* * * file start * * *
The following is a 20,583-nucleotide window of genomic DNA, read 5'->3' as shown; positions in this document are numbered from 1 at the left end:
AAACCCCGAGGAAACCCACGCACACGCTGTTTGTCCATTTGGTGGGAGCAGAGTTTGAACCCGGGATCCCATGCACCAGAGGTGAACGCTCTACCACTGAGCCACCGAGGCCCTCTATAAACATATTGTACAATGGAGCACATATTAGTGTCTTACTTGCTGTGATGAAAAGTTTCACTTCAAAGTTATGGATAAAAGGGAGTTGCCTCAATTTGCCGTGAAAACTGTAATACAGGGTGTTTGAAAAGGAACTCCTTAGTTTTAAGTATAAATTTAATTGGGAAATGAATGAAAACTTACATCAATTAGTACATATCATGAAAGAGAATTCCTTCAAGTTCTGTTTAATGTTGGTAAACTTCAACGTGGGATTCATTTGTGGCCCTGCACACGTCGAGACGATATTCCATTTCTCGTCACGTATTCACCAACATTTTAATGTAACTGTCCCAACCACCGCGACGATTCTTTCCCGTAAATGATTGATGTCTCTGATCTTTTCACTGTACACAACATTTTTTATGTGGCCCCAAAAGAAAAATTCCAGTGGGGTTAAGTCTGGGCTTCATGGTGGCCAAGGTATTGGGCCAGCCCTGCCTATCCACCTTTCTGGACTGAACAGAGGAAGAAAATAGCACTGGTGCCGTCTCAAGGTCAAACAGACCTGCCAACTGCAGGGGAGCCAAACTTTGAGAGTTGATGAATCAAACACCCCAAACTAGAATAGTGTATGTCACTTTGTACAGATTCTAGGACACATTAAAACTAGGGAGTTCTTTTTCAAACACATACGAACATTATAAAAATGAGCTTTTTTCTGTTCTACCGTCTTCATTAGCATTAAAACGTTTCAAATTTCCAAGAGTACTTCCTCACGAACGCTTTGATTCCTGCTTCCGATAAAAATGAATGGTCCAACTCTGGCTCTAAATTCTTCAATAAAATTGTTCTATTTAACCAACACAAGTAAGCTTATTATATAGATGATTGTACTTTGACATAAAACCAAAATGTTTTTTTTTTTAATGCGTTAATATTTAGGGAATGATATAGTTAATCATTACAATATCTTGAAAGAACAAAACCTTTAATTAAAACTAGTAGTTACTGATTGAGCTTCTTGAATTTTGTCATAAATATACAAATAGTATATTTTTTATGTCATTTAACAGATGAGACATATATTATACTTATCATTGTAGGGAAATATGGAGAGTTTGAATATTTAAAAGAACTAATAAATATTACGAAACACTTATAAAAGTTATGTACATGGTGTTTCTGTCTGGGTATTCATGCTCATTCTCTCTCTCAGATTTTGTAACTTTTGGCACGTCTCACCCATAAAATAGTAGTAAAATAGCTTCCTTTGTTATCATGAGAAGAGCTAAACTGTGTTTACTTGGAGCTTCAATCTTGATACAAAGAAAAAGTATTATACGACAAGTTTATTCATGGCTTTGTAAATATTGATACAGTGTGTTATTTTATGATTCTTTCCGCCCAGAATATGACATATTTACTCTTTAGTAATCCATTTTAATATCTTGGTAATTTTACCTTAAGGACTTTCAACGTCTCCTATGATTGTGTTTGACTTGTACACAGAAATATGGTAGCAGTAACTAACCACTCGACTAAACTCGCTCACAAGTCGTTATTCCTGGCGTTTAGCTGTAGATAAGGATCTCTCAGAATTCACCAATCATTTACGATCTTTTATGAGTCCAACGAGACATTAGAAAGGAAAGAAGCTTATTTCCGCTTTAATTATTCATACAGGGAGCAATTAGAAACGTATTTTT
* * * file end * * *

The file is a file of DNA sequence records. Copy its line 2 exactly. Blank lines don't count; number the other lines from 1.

AAACCCCGAGGAAACCCACGCACACGCTGTTTGTCCATTTGGTGGGAGCAGAGTTTGAACCCGGGATCCCATGCACCAGAGGTGAACGCTCTACCACTGAGCCACCGAGGCCCTCTATAAACATATTGTACAATGGAGCACATATTAGTGTCTTACTTGCTGTGATGAAAAGTTTCACTTCAAAGTTATGGATAAAAGGGAGTTGCCTCAATTTGCCGTGAAAACTGTAATACAGGGTGTTTGAAAAGGAACTCCTTAGTTTTAAGTATAAATTTAATTGGGAAATGAATGAAAACTTACATCAATTAGTACATATCATGAAAGAGAATTCCTTCAAGTTCTGTTTAATGTTGGTAAACTTCAACGTGGGATTCATTTGTGGCCCTGCACACGTCGAGACGATATTCCATTTCTCGTCACGTATTCACCAACATTTTAATGTAACTGTCCCAACCACCGCGACGATTCTTTCCCGTAAATGATTGATGTCTCTGATCTTTTCACTGTACACAACATTTTTTATGTGGCCCCAAAAGAAAAATTCCAGTGGGGTTAAGTCTGGGCTTCATGGTGGCCAAGGTATTGGGCCAGCCCTGCCTATCCACCTTTCTGGACTGAACAGAGGAAGAAAATAGCACTGGTGCCGTCTCAAGGTCAAACAGACCTGCCAACTGCAGGGGAGCCAAACTTTGAGAGTTGATGAATCAAACACCCCAAACTAGAATAGTGTATGTCACTTTGTACAGATTCTAGGACACATTAAAACTAGGGAGTTCTTTTTCAAACACATACGAACATTATAAAAATGAGCTTTTTTCTGTTCTACCGTCTTCATTAGCATTAAAACGTTTCAAATTTCCAAGAGTACTTCCTCACGAACGCTTTGATTCCTGCTTCCGATAAAAATGAATGGTCCAACTCTGGCTCTAAATTCTTCAATAAAATTGTTCTATTTAACCAACACAAGTAAGCTTATTATATAGATGATTGTACTTTGACATAAAACCAAAATGTTTTTTTTTTTAATGCGTTAATATTTAGGGAATGATATAGTTAATCATTACAATATCTTGAAAGAACAAAACCTTTAATTAAAACTAGTAGTTACTGATTGAGCTTCTTGAATTTTGTCATAAATATACAAATAGTATATTTTTTATGTCATTTAACAGATGAGACATATATTATACTTATCATTGTAGGGAAATATGGAGAGTTTGAATATTTAAAAGAACTAATAAATATTACGAAACACTTATAAAAGTTATGTACATGGTGTTTCTGTCTGGGTATTCATGCTCATTCTCTCTCTCAGATTTTGTAACTTTTGGCACGTCTCACCCATAAAATAGTAGTAAAATAGCTTCCTTTGTTATCATGAGAAGAGCTAAACTGTGTTTACTTGGAGCTTCAATCTTGATACAAAGAAAAAGTATTATACGACAAGTTTATTCATGGCTTTGTAAATATTGATACAGTGTGTTATTTTATGATTCTTTCCGCCCAGAATATGACATATTTACTCTTTAGTAATCCATTTTAATATCTTGGTAATTTTACCTTAAGGACTTTCAACGTCTCCTATGATTGTGTTTGACTTGTACACAGAAATATGGTAGCAGTAACTAACCACTCGACTAAACTCGCTCACAAGTCGTTATTCCTGGCGTTTAGCTGTAGATAAGGATCTCTCAGAATTCACCAATCATTTACGATCTTTTATGAGTCCAACGAGACATTAGAAAGGAAAGAAGCTTATTTCCGCTTTAATTATTCATACAGGGAGCAATTAGAAACGTATTTTT